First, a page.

Louise Kiffer-Sarian, who has translated and still translates many poems and news articles into French, sent me a letter recommending the French readers of Blogian to read "Le Golgotha de l'Armenie mineure: le destin de mon pere" by Jean Varoujan Gureghian. Ed. L'Harmattan (The Golgotha of Minor Armenia: My father's destiny). She also promised to translate the moving chapter on the resistance of Urfa into English.

Urfa was home to tens of thousands of Armenians before the Genocide. During the attrocities, the Armenian population of Urfa organized self-defense in 1915. After the heroic defense was defeated by the Turkish troops and the Armenians were either deported, burnt or murdered, F (I don't recall his full name, but it started with an "F") pasha, the head of the Turkish attack against the Armenians of Urfa, said, "What would we do if we had other urfas."

Since we talked about Urfa, I want to mention that a friend of mine (who calls us pen friends), Dick Osseman from the Netherlands, took over 100 photos in Urfa (which is now called Şanlıurfa in Turkey) in September of 2005. Knowing that my ancestors were members of the huge Maghak oghlonts family (Maghakians, Malakians) of Urfa, Mr. Osseman took many photos of my ancestral district in Urfa, and photos of the former Armenian churches.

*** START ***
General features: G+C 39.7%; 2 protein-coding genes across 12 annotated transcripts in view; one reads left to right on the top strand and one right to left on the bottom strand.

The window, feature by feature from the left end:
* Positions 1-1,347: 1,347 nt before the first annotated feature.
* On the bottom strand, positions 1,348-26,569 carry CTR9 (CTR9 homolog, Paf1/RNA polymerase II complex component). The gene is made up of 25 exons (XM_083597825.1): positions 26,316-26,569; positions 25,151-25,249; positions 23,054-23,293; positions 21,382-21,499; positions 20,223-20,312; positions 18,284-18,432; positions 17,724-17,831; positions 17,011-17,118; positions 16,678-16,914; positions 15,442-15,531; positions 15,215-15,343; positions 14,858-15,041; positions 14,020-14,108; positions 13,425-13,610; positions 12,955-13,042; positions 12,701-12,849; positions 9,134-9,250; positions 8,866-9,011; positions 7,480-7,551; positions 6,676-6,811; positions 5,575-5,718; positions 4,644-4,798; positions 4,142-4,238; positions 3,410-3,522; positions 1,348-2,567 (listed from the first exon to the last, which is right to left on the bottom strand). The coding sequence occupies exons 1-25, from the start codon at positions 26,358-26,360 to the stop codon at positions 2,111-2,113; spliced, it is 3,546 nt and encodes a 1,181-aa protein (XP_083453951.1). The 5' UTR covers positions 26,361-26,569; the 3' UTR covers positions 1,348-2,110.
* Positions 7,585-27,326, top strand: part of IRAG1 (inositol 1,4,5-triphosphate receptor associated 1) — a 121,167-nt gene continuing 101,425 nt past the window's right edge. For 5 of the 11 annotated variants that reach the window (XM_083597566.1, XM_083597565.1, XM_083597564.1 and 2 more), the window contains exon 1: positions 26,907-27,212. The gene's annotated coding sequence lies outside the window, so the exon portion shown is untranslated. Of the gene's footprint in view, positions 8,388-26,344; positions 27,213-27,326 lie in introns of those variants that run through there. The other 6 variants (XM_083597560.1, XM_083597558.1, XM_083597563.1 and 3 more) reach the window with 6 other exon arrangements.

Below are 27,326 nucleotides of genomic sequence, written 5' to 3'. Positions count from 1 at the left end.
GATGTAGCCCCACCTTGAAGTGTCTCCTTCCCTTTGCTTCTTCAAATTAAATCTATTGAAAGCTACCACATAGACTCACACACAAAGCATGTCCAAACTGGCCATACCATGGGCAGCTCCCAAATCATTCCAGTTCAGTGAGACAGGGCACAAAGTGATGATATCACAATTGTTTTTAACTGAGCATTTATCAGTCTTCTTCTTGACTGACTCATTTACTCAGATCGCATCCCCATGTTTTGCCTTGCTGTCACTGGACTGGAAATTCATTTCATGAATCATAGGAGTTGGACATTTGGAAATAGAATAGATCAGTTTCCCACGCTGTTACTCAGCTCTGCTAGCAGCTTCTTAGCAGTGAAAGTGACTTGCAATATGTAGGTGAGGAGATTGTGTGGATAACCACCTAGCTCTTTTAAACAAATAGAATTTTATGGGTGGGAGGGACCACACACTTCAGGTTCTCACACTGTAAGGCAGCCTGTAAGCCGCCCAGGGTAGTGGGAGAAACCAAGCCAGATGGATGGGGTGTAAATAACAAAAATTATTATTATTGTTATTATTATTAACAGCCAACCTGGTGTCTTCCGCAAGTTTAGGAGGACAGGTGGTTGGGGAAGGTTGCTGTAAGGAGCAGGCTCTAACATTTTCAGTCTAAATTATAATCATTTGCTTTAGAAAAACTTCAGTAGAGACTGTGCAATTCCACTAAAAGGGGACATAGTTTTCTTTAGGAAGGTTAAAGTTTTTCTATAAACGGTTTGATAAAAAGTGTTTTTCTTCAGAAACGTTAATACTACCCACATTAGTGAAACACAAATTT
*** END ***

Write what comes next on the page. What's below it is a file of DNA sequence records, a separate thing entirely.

When I was going through the photos of Urfa taken by Mr. Osseman, I came across to a shot that reminded me of one of the photos in "Ambassador Morgenthau's Story," published in 1918. After I compared the photos, I realized that Mr. Osseman had shot the same site that was in Morgenthau's book: the interior of one of the main Armenian churches of Urfa (now known as Yeni Firfirli Cami/Mosque).

Below is the comparison of the two photos: one taken before 1918, one in 2005.

Attached Image

p.s. If this is indeed the cathedral where 3000 Armenians were burnt alive in 1915, then it was here where my ancestor Gevork Maghakian was shot to death. But there is another Armenian cathedral in Urfa (bigger than this one), so I am not sure whether the murder took place in what is now Yeni Firfirli (pictured above) or what is now Selahaddin-i Eyyubi, the largest Armenian cathedral in Urfa converted to a mosque.